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Critics have charged that the first two chapters of the Bible contain a contradiction regarding the creation of the vegetation. Tim Chaffey, AiG–U.S., explains.
Critics have charged that the first two chapters of the Bible contain a contradiction regarding the creation of the vegetation. Some old-earth creationists have pointed to the same passages to bolster their claim that the early chapters of Genesis need not be interpreted as historical narrative. The passages are found in Genesis 1 and 2.
Then God said, “Let the earth bring forth grass, the herb that yields seed, and the fruit tree that yields fruit according to its kind, whose seed is in itself, on the earth”; and it was so. And the earth brought forth grass, the herb that yields seed according to its kind, and the tree that yields fruit, whose seed is in itself according to its kind. And God saw that it was good. So the evening and the morning were the third day. (Genesis 1:11–13)
This is the history of the heavens and the earth when they were created, in the day that the Lord God made the earth and the heavens, before any plant of the field was in the earth and before any herb of the field had grown. For the Lord God had not caused it to rain on the earth, and there was no man to till the ground; but a mist went up from the earth and watered the whole face of the ground.
And the Lord God formed man of the dust of the ground, and breathed into his nostrils the breath of life; and man became a living being. The Lord God planted a garden eastward in Eden, and there He put the man whom He had formed. And out of the ground the Lord God made every tree grow that is pleasant to the sight and good for food. The tree of life was also in the midst of the garden, and the tree of the knowledge of good and evil. (Genesis 2:4–9)
There is a rather simple solution to this alleged contradiction. On the third day of the Creation Week God made certain types of plants: “
grass, the herb that yields seed, and the fruit tree” (Genesis 1:11). Each of these terms translates specific Hebrew terms for grass (deshe’), the seed-yielding herbs (‘eseb mazria zera), and the fruit trees (ets pariy).
Beginning with the fourth verse of Genesis 2, the writer zooms in on the events of the sixth day. God made Adam (v. 7), the Garden of Eden along with the plants therein (specifically mentioned are the fruit trees, vs. 8–9), and Eve (v. 22).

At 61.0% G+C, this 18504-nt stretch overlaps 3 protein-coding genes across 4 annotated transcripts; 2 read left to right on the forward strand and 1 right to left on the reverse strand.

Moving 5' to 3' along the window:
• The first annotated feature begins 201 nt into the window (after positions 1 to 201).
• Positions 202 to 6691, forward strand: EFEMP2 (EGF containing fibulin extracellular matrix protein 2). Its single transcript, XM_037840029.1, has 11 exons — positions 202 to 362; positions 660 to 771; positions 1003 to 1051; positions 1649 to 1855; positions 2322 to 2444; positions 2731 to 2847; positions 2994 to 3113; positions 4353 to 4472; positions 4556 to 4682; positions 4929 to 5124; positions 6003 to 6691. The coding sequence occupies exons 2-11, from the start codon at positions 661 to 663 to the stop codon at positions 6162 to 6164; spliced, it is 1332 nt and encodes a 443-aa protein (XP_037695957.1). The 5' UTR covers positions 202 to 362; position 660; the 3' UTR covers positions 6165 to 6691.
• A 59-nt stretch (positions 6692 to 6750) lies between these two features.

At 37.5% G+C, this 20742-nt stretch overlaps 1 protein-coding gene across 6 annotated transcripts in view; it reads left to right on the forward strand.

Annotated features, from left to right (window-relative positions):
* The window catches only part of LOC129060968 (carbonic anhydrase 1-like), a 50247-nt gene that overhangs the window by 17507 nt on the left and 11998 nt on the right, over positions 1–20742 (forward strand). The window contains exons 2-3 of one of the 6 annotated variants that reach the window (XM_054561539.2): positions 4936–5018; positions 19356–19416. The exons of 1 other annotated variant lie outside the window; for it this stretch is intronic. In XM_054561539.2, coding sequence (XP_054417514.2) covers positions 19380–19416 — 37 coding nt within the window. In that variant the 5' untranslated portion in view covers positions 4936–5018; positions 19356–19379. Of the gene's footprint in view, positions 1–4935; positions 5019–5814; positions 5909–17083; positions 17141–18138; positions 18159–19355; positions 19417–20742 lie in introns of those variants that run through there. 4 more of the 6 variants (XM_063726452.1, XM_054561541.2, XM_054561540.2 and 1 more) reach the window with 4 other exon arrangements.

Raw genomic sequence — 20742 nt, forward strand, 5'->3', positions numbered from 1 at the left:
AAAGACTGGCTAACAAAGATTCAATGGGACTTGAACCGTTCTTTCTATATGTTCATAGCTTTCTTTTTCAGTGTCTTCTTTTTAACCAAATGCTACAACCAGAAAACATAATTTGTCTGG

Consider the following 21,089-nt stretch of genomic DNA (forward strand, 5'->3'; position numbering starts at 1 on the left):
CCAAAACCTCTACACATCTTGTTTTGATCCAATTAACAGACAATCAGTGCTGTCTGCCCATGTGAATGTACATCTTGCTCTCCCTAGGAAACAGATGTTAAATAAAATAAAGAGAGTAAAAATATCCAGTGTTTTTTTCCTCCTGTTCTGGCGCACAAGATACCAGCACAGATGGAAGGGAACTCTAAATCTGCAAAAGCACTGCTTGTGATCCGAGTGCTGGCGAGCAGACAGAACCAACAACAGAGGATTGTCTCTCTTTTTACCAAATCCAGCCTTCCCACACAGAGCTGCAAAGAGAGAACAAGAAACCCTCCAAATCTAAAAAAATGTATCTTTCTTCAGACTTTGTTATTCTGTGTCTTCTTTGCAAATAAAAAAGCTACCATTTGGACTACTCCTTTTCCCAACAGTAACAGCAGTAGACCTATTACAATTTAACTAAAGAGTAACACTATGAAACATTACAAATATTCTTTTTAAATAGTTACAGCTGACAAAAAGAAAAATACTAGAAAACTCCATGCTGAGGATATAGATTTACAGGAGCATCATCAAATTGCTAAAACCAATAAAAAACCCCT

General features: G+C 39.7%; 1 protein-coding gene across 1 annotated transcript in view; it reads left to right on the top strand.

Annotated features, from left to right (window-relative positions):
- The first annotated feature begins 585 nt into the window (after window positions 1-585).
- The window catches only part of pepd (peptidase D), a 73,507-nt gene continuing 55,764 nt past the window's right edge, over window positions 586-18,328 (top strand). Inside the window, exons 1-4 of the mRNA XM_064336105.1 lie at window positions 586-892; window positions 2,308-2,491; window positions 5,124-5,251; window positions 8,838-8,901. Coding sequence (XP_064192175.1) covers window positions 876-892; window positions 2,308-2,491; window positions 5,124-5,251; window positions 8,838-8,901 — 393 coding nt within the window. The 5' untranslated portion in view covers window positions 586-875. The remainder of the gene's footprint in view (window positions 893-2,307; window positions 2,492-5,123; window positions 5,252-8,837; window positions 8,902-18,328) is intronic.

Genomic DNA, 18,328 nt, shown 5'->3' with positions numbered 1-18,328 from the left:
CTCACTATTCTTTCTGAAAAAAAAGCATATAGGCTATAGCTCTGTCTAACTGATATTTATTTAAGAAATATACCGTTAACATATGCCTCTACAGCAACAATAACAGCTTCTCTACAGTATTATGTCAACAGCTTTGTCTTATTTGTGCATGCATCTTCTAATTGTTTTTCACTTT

What about the plants described in verse 5? Why weren’t those created on Day Three when God made the other plants? The context provides the answer. Verses 5 and 6 provide a description of what the world was like prior to the creation of man. Two specific types of plants are translated from specific Hebrew terms: “plant of the field” (siah hassadeh) and “herb of the field” (eseb hassadeh). Hebrew scholar Mark Futato defines these terms as “wild shrubs of the steppe” and “cultivated grain” respectively.1
This verse is preparing the reader for what is going to happen next in the narrative. The herbs of the field were not around because Adam had not been created yet, so there was no one to till or cultivate the ground. The “wild shrubs of the steppe” are plants that often have thorns, and these thorns would not have been present until after the Curse.2
While announcing the Curse, God said to Adam, “
Cursed is the ground for your sake; in toil you shall eat of it all the days of your life. Both thorns and thistles it shall bring forth for you, and you shall eat the herb of the field. In the sweat of your face you shall eat bread till you return to the ground, for out of it you were taken; for dust you are, and to dust you shall return” (Genesis 3:17–19, emphasis added).
As a result of the Curse, Adam would no longer have it easy. Instead of eating the abundance of fruit from the trees in the garden, he would need to till the ground and grow crops for food.3 This would be hard work, because the ground was now going to produce thorns and thistles.
A closer look at the text reveals there is no contradiction. In Genesis 2:5–6 the writer set up the narrative and informed the reader of what was to come. These verses provide a description of the world on Day Six before God created Adam. The grasses, fruit trees, and seed-yielding herbs were created on Day Three (with the exception of those within the garden), but the thorny plants and cultivated grains came about after Adam was created.
tend and keep it.” The word tend likely refers to cultivation, but this still fits within the proposed solution since Genesis 2:5 states that the “
herb of the field” had not grown yet since it had not rained and “
there was no man to till the ground.”